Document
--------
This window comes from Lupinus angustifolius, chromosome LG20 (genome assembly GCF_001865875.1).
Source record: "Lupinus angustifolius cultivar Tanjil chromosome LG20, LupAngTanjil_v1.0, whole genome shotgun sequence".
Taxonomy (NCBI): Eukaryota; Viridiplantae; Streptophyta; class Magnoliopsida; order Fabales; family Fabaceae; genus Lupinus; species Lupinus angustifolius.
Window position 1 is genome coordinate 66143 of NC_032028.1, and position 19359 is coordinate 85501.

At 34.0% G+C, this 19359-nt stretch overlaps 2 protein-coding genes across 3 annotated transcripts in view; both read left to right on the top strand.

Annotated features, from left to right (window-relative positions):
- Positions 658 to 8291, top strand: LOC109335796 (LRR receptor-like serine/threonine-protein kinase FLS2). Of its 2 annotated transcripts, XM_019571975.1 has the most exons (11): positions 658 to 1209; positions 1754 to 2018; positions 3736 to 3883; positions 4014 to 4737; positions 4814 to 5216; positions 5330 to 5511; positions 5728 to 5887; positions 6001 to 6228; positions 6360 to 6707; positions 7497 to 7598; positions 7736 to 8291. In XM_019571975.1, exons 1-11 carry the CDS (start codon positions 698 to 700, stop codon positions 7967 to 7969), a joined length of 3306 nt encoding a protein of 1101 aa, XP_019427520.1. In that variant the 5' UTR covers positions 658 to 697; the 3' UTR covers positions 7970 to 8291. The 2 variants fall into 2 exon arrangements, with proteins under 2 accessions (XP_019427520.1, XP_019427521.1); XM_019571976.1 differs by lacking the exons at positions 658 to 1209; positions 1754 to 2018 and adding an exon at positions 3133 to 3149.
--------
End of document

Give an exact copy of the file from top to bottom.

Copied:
This window comes from Lupinus angustifolius, chromosome LG20 (genome assembly GCF_001865875.1).
Source record: "Lupinus angustifolius cultivar Tanjil chromosome LG20, LupAngTanjil_v1.0, whole genome shotgun sequence".
Taxonomy (NCBI): Eukaryota; Viridiplantae; Streptophyta; class Magnoliopsida; order Fabales; family Fabaceae; genus Lupinus; species Lupinus angustifolius.
Window position 1 is genome coordinate 66143 of NC_032028.1, and position 19359 is coordinate 85501.

At 34.0% G+C, this 19359-nt stretch overlaps 2 protein-coding genes across 3 annotated transcripts in view; both read left to right on the top strand.

Annotated features, from left to right (window-relative positions):
- Positions 658 to 8291, top strand: LOC109335796 (LRR receptor-like serine/threonine-protein kinase FLS2). Of its 2 annotated transcripts, XM_019571975.1 has the most exons (11): positions 658 to 1209; positions 1754 to 2018; positions 3736 to 3883; positions 4014 to 4737; positions 4814 to 5216; positions 5330 to 5511; positions 5728 to 5887; positions 6001 to 6228; positions 6360 to 6707; positions 7497 to 7598; positions 7736 to 8291. In XM_019571975.1, exons 1-11 carry the CDS (start codon positions 698 to 700, stop codon positions 7967 to 7969), a joined length of 3306 nt encoding a protein of 1101 aa, XP_019427520.1. In that variant the 5' UTR covers positions 658 to 697; the 3' UTR covers positions 7970 to 8291. The 2 variants fall into 2 exon arrangements, with proteins under 2 accessions (XP_019427520.1, XP_019427521.1); XM_019571976.1 differs by lacking the exons at positions 658 to 1209; positions 1754 to 2018 and adding an exon at positions 3133 to 3149.